“You told me that the team was empowered and decided to set several objectives in the transformational programme! Now people seems to be blaming each other not meeting them!” These words could belong to a director talking to his head of transformation.
Often, during large change programmes there is a diversity of responsibilities and accountability in delivery throughout the organisation. The question “Who was supposed to be doing that?” often comes up. Blame is frequently passed around for that little job that slipped through the cracks and didn’t get done on time. RACI is a tool that fills those cracks in by aligning decision-making roles with activities around a change project. It is very easy to use and if used correctly, a sure way to bring successful change processes.
During a complex transformational change, each change team needs to be empowered to make appropriate decisions so that the team can self-regulate without needing to refer to others continuously while delivering effective, actionable results. This can only be done by giving them the power and accountability they need in order to do so. Harvard Business Review recent article encapsulates by what accountability really means and according to Forbes, when employees feel accountable for what they do, they are more likely to go above and beyond for their organisations. There are numerous examples of change initiatives that have failed, due to a lack of proper structure around roles assigned to projects or activities.
Problems in complex change occur most often when decision-making becomes complicated due to the number of players and factors involved. Add this to a lack of clarity in accountability and you get responsibilities undone and an unstable change process. Even worse, assessing what has gone wrong fosters a blame culture in these situations.
When faced with uncertainty, many employees often prefer someone “up there” to make decisions and take calculated risks for them. More importantly, it leads to an exponential growth in unnecessary communications: issues and information are filtered up, and decisions or requests for more information are filtered down. This creates either over-involvement or no involvement, because there is no clarity in terms of who will do what.
RACI offers a solution to this problem. RACI stands for the four roles people could be involved in for any activity: Responsibility, Accountability, Consultation and Information.
Responsibility: These are the people that will do the work, or those who add value to delivery. One or more people can be responsible for one activity.
Accountability: This is the person that is accountable for the ultimate outcome of the work. They are to make sure that the activity gets done. This might even mean that they could end up doing the work themselves. Experience shows that people welcome taking accountability if they feel that they have the tools to succeed. Accountability, as a role, cannot be shared.
Consultation: These are the people that will be consulted as a part of the activity. Many organisations are weak in their ability to recognize when it is necessary to consult an expert without giving away responsibility for delivery. However, consultation with the right people is key to move forward.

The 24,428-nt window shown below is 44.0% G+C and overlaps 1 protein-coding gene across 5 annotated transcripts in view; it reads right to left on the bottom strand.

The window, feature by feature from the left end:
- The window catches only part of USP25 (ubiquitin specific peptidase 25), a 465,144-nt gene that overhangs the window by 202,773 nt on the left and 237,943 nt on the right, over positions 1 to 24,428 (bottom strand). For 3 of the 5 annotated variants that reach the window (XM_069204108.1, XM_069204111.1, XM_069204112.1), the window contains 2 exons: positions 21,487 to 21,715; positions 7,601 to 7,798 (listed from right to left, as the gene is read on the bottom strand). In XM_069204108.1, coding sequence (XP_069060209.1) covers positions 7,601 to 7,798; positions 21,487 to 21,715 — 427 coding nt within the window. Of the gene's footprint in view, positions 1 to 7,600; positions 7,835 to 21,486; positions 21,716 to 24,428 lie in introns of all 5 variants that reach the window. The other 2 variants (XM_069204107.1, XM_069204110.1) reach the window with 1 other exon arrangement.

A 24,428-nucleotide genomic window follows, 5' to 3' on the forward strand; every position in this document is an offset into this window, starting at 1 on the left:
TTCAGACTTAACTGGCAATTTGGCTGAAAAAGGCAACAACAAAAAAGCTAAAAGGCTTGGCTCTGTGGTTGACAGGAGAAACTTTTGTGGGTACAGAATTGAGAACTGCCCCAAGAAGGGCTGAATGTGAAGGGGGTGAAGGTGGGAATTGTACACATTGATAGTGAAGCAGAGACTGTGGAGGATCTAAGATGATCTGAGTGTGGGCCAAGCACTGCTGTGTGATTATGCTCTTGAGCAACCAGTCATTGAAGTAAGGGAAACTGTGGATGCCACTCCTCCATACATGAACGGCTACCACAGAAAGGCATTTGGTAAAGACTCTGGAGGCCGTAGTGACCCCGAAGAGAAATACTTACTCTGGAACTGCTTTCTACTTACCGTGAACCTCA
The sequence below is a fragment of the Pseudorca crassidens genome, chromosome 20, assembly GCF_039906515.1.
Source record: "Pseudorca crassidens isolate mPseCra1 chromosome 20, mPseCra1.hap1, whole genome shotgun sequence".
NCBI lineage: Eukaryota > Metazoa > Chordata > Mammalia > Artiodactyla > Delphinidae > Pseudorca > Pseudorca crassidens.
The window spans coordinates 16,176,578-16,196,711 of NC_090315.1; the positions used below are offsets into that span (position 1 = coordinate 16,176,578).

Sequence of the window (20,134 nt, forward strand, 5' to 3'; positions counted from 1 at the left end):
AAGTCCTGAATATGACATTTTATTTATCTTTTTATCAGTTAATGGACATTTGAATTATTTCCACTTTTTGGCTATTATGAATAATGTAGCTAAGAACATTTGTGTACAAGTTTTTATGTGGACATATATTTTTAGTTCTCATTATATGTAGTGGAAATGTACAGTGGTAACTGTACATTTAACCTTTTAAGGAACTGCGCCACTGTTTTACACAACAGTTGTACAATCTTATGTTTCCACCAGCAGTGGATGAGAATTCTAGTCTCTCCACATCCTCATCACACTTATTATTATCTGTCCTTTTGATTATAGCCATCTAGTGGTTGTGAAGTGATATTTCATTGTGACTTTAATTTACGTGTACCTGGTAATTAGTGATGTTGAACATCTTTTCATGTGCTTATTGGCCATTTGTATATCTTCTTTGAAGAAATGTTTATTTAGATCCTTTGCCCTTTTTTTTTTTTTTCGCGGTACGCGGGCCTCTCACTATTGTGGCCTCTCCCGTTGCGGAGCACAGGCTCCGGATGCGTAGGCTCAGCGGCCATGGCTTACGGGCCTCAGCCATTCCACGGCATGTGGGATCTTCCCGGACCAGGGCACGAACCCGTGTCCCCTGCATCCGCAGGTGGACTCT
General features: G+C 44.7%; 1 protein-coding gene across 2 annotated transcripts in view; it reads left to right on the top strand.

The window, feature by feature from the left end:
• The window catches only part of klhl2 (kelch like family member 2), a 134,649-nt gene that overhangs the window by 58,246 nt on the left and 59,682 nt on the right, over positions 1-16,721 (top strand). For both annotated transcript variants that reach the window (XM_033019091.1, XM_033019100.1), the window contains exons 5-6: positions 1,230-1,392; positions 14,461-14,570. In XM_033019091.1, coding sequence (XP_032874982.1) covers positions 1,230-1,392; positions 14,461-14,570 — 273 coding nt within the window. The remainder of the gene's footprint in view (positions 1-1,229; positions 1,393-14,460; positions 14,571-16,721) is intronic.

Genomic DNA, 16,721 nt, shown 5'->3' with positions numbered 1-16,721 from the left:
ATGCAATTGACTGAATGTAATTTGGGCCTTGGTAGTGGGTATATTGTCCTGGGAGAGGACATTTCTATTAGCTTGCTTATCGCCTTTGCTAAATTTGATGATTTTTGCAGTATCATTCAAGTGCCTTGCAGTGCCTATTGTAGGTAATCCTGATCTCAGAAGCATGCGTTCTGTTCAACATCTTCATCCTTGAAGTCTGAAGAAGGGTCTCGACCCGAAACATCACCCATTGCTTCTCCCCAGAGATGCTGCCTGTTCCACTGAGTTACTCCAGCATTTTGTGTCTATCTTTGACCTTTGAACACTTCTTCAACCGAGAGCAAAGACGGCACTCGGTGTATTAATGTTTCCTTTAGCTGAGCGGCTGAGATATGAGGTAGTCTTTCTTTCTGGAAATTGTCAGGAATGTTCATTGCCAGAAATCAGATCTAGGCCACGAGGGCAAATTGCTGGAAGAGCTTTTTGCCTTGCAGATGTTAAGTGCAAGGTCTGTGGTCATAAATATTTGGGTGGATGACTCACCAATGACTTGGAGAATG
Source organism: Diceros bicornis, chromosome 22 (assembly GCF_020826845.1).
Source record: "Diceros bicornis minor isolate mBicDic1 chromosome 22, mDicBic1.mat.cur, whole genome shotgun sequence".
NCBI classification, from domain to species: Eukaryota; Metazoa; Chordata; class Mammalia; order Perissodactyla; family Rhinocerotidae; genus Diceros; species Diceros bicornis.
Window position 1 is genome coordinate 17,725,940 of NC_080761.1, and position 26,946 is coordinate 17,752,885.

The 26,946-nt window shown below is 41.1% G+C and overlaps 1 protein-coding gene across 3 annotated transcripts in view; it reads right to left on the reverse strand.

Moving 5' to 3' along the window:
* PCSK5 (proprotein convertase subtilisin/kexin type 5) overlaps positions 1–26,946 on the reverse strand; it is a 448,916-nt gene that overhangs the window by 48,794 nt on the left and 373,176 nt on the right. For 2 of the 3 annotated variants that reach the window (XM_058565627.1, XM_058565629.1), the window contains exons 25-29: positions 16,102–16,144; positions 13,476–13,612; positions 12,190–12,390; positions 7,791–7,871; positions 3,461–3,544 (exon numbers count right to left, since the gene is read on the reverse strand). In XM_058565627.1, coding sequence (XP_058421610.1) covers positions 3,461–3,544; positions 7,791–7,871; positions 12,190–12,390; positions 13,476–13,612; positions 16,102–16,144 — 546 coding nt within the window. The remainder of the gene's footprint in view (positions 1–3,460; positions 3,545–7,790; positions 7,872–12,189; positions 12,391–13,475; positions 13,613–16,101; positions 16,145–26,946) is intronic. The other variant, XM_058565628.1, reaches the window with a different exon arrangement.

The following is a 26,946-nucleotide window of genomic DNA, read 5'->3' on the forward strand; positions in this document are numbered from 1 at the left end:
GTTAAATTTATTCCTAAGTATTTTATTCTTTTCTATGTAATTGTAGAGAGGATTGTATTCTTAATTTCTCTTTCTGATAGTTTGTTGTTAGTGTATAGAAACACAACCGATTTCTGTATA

Information: These are all the stakeholders that will be affected by the change and is a critical tier in transformation. They will be informed of what has happened and the decisions made during the process. Clarity in the decision of who needs to be informed and who doesn’t is crucial to prevent over-communication.
A RACI matrix should be created in a collaborative setting with visual grids and sticky notes. This way everyone can be clear of the purpose, key activities and their roles in each activity. Communicating these is very important to make sure that every individual feels comfortable with the roles.
The matrix shows an example of a RACI for delivering a technical product. The Operations Director is accountable for the overall process, ensuring that the right resources and roles are allocated to both deliver the work and for effective decision-making. Teams and roles are very clear in this matrix, and each team can see their roles for each activity. If they want, each team can even create another RACI for the activities they are responsible for in order to allocate the responsibilities within that activity, by using the matrix above as a mega RACI.
For example, the UK public body Network Rail uses a RACI chart for many for its depots, where there are both a combination of different staff trades and a host of external specialist contractors.
One thing to stay away from while preparing a RACI matrix is the temptation of ‘joint accountability.’ Two people may enjoy working together or felt that they need to share what is seen as a high-risk activity. Even though this may seem like a good idea, it should be avoided. Joint accountability dismisses the key elements of RACI, which are individual empowerment and ownership.
Finally, it is necessary to keep in mind that RACI does not necessarily drive the quality of work. It is simply a tool to align decision-making processes with the activities more effectively. Thus it is a prerequisite for RACI to ensure that the purpose or goal of the project, and its deliverables, are clear. With a clear goal, RACI can take your organisation form “Who was doing that?” to “I did that ages ago!”
More information about RACI in the context of transformational change can be found in The Art of Transformational Change by Ketan Varia.
Ketan Varia, with editorial support from Jessica Prupas and Burcu Atay
 Bregman, Peter. “The Right Way to Hold People Accountable” Harvard Business Review. 2016. Web. 04 Apr. 2016.
 Browning, Henry. “7 Ways to Build Accountable Organizations.” Forbes. Forbes Magazine. Web. 04 Apr. 2016.